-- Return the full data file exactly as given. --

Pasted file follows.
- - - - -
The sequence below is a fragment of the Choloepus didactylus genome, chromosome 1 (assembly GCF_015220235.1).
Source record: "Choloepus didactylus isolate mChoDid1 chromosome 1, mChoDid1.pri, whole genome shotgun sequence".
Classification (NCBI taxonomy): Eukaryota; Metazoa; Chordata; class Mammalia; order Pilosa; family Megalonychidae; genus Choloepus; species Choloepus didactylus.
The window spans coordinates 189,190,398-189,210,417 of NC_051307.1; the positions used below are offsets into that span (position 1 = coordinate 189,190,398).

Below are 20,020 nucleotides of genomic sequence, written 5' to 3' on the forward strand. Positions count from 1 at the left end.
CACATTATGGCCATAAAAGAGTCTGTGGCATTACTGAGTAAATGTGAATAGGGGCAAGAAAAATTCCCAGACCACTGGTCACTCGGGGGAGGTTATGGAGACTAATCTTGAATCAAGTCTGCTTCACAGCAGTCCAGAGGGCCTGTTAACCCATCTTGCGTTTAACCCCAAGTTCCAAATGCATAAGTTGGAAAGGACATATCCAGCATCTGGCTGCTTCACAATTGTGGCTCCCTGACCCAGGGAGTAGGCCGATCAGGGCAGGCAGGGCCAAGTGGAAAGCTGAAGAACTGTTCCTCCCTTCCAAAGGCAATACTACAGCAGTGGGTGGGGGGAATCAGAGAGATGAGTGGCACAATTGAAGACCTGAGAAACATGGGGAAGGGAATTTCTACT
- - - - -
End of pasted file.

The sequence below is a fragment of the Choloepus didactylus genome, chromosome 1 (assembly GCF_015220235.1).
Source record: "Choloepus didactylus isolate mChoDid1 chromosome 1, mChoDid1.pri, whole genome shotgun sequence".
Classification (NCBI taxonomy): Eukaryota; Metazoa; Chordata; class Mammalia; order Pilosa; family Megalonychidae; genus Choloepus; species Choloepus didactylus.
The window spans coordinates 189,190,398-189,210,417 of NC_051307.1; the positions used below are offsets into that span (position 1 = coordinate 189,190,398).

Below are 20,020 nucleotides of genomic sequence, written 5' to 3' on the forward strand. Positions count from 1 at the left end.
CACATTATGGCCATAAAAGAGTCTGTGGCATTACTGAGTAAATGTGAATAGGGGCAAGAAAAATTCCCAGACCACTGGTCACTCGGGGGAGGTTATGGAGACTAATCTTGAATCAAGTCTGCTTCACAGCAGTCCAGAGGGCCTGTTAACCCATCTTGCGTTTAACCCCAAGTTCCAAATGCATAAGTTGGAAAGGACATATCCAGCATCTGGCTGCTTCACAATTGTGGCTCCCTGACCCAGGGAGTAGGCCGATCAGGGCAGGCAGGGCCAAGTGGAAAGCTGAAGAACTGTTCCTCCCTTCCAAAGGCAATACTACAGCAGTGGGTGGGGGGAATCAGAGAGATGAGTGGCACAATTGAAGACCTGAGAAACATGGGGAAGGGAATTTCTACT